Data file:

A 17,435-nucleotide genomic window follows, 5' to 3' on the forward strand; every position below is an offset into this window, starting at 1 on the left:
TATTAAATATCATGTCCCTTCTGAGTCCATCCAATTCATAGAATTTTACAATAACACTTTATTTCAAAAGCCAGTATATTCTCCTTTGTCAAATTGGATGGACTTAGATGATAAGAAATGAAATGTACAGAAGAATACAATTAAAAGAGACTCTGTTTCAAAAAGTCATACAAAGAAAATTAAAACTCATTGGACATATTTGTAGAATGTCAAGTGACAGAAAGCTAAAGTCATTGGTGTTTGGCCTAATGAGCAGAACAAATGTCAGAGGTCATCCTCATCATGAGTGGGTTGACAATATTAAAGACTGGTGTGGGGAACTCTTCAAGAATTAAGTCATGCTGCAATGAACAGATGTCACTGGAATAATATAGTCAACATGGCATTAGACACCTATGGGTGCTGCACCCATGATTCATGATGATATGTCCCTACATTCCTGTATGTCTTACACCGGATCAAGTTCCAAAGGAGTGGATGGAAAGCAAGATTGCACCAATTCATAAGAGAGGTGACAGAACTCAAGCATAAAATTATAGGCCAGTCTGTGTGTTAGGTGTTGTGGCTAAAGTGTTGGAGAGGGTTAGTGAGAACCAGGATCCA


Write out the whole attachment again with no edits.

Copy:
A 17,435-nucleotide genomic window follows, 5' to 3' on the forward strand; every position below is an offset into this window, starting at 1 on the left:
TATTAAATATCATGTCCCTTCTGAGTCCATCCAATTCATAGAATTTTACAATAACACTTTATTTCAAAAGCCAGTATATTCTCCTTTGTCAAATTGGATGGACTTAGATGATAAGAAATGAAATGTACAGAAGAATACAATTAAAAGAGACTCTGTTTCAAAAAGTCATACAAAGAAAATTAAAACTCATTGGACATATTTGTAGAATGTCAAGTGACAGAAAGCTAAAGTCATTGGTGTTTGGCCTAATGAGCAGAACAAATGTCAGAGGTCATCCTCATCATGAGTGGGTTGACAATATTAAAGACTGGTGTGGGGAACTCTTCAAGAATTAAGTCATGCTGCAATGAACAGATGTCACTGGAATAATATAGTCAACATGGCATTAGACACCTATGGGTGCTGCACCCATGATTCATGATGATATGTCCCTACATTCCTGTATGTCTTACACCGGATCAAGTTCCAAAGGAGTGGATGGAAAGCAAGATTGCACCAATTCATAAGAGAGGTGACAGAACTCAAGCATAAAATTATAGGCCAGTCTGTGTGTTAGGTGTTGTGGCTAAAGTGTTGGAGAGGGTTAGTGAGAACCAGGATCCA